When circumstances dictate that an animal should be killed, the person charged with carrying out that killing is likely to have both legal and moral responsibilities with regard to animal welfare and human safety. All animals which have to be killed for the purposes of routine slaughter or culling, or in order to end their suffering, must be dispatched without causing additional pain or distress. The circumstances in which animals require humane destruction can differ greatly; therefore different procedures and methods need to be available to kill them. Whatever method is used, it is most important that great care is taken by those involved not to cause any avoidable pain, suffering or distress. Things are less likely to go wrong if the correct preparation has been carried out. Before killing an animal the operator needs to ask the following questions:

  • Does the animal need restraining? Is this possible? If so, which methods will cause the least distress to the animal and the least danger to the operator?
  • Is the animal securely confined, e.g. in a pen from which it cannot escape?
  • In the case of a large animal, e.g. bovine, horse or pig, can the carcase easily be moved from the spot where it will fall?
  • What methods of killing are available? This may be a deciding factor in whether or not the animal is moved to a more suitable spot.

Handling and Restraint

Animals should always be handled with great care. In many cases where animals have to be killed to protect their welfare, the animals may well be recumbent or their movement limited by their injuries or situation. However, there will be some animals which will require restraining in order to facilitate safe and effective killing. The following methods of restraint are suggested:


Pass a rope around the upper jaw, behind the canine teeth. The pig will pull away from the operator, who stands in front of the animal. This ensures that the shot is being discharged directly away from the operator.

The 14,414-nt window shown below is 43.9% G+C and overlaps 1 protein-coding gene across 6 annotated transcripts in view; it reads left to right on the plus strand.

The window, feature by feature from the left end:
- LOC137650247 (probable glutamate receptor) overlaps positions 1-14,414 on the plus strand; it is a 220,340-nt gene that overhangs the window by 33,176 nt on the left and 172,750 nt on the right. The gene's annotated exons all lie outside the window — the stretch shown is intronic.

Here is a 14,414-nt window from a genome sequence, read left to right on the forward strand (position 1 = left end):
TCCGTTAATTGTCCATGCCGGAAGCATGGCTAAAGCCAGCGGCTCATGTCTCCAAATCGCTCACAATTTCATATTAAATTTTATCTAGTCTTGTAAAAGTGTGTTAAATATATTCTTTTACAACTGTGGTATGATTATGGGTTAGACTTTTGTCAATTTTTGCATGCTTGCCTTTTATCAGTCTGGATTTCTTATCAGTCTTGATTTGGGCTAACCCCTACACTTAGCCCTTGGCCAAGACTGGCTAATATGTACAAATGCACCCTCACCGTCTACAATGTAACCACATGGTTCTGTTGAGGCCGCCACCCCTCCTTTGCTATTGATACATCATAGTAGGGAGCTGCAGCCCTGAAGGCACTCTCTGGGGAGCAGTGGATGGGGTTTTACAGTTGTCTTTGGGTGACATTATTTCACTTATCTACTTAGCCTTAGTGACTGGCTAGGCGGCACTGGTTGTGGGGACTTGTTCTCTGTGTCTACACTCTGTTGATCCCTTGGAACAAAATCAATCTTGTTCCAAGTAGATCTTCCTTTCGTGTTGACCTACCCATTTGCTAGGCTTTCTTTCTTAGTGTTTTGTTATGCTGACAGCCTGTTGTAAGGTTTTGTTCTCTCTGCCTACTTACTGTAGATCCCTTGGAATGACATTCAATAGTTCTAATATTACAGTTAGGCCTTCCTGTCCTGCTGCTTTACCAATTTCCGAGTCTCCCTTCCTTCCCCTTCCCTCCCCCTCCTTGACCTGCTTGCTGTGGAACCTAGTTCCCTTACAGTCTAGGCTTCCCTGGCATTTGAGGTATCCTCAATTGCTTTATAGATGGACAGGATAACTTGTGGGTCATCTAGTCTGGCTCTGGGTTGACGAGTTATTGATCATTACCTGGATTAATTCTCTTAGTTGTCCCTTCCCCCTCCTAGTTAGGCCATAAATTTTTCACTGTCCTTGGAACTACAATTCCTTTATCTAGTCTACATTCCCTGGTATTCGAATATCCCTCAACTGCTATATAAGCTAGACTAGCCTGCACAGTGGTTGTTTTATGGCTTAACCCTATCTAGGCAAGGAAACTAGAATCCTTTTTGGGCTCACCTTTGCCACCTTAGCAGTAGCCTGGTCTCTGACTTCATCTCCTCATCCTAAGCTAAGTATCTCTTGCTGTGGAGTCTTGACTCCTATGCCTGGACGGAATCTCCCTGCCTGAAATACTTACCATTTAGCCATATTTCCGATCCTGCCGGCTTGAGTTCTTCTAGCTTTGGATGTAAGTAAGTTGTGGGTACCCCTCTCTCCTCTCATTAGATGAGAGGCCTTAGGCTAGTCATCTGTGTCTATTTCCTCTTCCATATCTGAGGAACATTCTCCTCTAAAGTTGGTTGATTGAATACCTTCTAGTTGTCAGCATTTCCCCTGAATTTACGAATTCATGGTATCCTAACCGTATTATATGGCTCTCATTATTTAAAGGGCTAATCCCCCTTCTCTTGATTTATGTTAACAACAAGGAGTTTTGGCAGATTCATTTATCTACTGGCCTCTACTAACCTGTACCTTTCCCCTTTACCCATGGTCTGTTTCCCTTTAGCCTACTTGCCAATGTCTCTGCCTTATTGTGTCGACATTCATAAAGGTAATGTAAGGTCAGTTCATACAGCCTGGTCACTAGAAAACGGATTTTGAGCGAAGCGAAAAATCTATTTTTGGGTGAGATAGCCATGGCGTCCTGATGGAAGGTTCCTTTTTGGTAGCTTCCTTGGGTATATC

Use a halter, or confine the animal in a narrow pen constructed of hurdles or gates.


Control with a head collar and lead rope, halter or bridle.


Use a halter or confine the animal in a narrow pen constructed of hurdles or gates.

Should there be any doubt in the mid of the operator as to the correct target area, then it should be identified (See Positioning) and, if possible, marked. This can be done using a spray marker, a felt pen, or in the case of a very dark-coated animal, French chalk.


When using a free-bullet weapon, it is most important that a suitable backdrop is present in order to stop the bullet, should it exit the carcase or should the target be missed. Suitable backdrops are manure heaps, hay or straw stacks, earth banks, etc. Make sure there is no ‘dead ground’ (hidden dips) between the target and the backdrop, from which people, vehicles or other animals may emerge. If no backdrop is present, the area behind the target must be clear of roads and dwellings to a distance of 3,000m. A ricochet from a .32 humane killer bullet can travel in excess of 2,000m. All people present must stand behind the operator, who should aim the shot down the spine and into the body of the animal.


Unless the carcase is to be used for human consumption, there is no necessity for it to be bled following shooting with a free-bullet weapon or shotgun. However, there may be profuse bleeding from the gunshot wound and the nose and/or mouth, due to the physical damage caused by the projectile. A thick, plastic bag can be placed over the head of the animal, immediately following shooting, in order to prevent large quantities of blood accumulating on the ground and to protect the sensibilities of any onlookers.


Having shot the animal, check that the shot has been effective. Look for an absence of rhythmic breathing and an absence of corneal reflex. After a lapse of up to a minute, the animal may start to twitch and, in some cases, convulse quite violently (especially pigs). This is normal in an animal which has been shot correctly. The foremost sign of an ineffective shot is a return to normal rhythmic breathing. This should not be confused with agonal breathing (occasional gasping), which is of spinal origin and indicative of a dying brain.

When there are different weapons available, the choice should be based on the following criteria:

  • The age and size of the animal
  • The species of animal
  • The location of the animal (e.g. in a built up area or rural open space with a suitable backdrop behind the target)
  • Accessibility of the target area
  • Individual circumstances (e.g. on a solid floor or soft ground; inside or outside; road traffic accident or racecourse casualty; emergency slaughter or routine culling)
  • Presence and safety of onlookers

Back to top